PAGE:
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How to use seating and groups to your advantage in Spanish class

After some trial and error, I have discovered that I am a big fan of group seating arrangements. With classes that often reach up to 32 students, I find that small groups help me to better and more easily manage my interactions with my students as well as their interactions with one another. Below I’ll tell you a bit about why other arrangements didn’t work for me, and why I’ve stuck with small groups for 6 years!

Double U … not for me

My first year teaching, I asked for advice and I modeled the teachers around me. Some had rows, some had groups, but most had arranged their student desks in a Double U. So I followed suit and utilized the Double U for the year.

My arrangement had a bit more room in the center of the smaller U, but my back row of desks were about as close to the wall as they are in this photo. In my opinion, this arrangement works well for a teacher centered classroom.

It was easy for me to maneuver around the center of the U and support students in the first row. It was also easy for me to make sure I was the center of attention. For my first year teaching, I thought this was great! They’re all paying attention to me! Sweet that must mean they are learning! (Spoiler alert: I was wrong. The teacher being the center of attention does NOT equal better learning outcomes.)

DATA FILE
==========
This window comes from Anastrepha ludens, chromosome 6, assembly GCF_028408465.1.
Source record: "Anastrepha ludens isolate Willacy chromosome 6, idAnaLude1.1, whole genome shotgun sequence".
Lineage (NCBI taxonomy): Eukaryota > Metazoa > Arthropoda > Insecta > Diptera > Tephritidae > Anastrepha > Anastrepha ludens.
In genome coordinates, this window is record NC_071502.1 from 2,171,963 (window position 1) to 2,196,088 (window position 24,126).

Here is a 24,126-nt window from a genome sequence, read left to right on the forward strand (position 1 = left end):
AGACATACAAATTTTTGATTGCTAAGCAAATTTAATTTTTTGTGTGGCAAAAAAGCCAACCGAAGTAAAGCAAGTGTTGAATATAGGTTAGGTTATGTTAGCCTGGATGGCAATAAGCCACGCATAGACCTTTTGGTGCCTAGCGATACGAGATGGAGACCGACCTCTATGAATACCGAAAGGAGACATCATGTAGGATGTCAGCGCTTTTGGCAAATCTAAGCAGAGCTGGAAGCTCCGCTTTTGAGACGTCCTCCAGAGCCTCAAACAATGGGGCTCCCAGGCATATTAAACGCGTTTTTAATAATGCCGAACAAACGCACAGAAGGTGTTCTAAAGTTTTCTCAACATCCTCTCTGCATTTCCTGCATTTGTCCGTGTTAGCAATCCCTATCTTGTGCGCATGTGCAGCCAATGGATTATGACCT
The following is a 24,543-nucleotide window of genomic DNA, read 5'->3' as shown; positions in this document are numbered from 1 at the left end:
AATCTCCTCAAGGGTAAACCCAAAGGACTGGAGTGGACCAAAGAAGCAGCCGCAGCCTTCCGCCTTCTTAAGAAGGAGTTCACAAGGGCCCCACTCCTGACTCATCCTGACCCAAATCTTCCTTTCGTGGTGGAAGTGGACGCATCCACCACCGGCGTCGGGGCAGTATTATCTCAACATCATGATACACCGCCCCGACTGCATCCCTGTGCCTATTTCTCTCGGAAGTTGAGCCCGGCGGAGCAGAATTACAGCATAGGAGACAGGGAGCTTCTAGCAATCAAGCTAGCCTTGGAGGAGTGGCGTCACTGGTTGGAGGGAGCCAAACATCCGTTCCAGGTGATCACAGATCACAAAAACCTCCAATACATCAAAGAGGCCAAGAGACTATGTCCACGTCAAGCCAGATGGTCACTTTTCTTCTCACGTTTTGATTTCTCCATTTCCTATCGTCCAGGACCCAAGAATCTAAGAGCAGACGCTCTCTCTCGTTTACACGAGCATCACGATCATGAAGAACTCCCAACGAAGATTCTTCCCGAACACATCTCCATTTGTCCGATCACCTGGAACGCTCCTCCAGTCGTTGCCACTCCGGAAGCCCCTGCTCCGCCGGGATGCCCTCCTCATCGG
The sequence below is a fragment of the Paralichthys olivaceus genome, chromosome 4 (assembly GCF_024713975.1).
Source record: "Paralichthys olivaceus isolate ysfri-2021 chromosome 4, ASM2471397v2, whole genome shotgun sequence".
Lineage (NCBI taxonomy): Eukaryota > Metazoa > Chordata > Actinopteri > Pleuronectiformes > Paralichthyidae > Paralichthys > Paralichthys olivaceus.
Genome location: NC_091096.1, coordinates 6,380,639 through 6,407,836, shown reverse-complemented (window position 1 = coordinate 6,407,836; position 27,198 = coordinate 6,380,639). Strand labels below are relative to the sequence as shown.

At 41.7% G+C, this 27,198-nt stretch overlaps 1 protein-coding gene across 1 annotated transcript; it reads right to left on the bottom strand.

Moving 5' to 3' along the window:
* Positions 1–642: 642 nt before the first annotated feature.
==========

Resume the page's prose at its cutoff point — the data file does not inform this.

Image source: National Business Furniture Blog

Meanwhile, I soon realized that it was very difficult for me to get to students in the “corners” of the second row. Looking back on this year (8 years ago now), I find myself remembering mostly the faces of the students in the first U. I don’t love that! Was I able to pay enough attention to the second row? And also, I have since learned that I should not be the center of the classroom. It is not about me. It is about my students and they should therefore be the center.

With all of that being said, I should mention that I don’t remember if we kept the same seats all year or if we changed throughout the year. I have a feeling they stayed put. We also didn’t do much movement during class-time throughout the year, simply because it was so difficult to move around the desks. Once students were in their seats, that’s where they stayed. It wasn’t easy to rearrange desks quickly, and the space felt very cramped overall. Again, in my opinion this wasn’t ideal for learning.

I’m not saying that this arrangement can’t work for teachers. If I had a larger space, it may have been a great option for me. But because I personally felt like I couldn’t reach all students easily, because I was the center of attention (instead of students), and because movement was difficult… I know that this arrangement isn’t for me.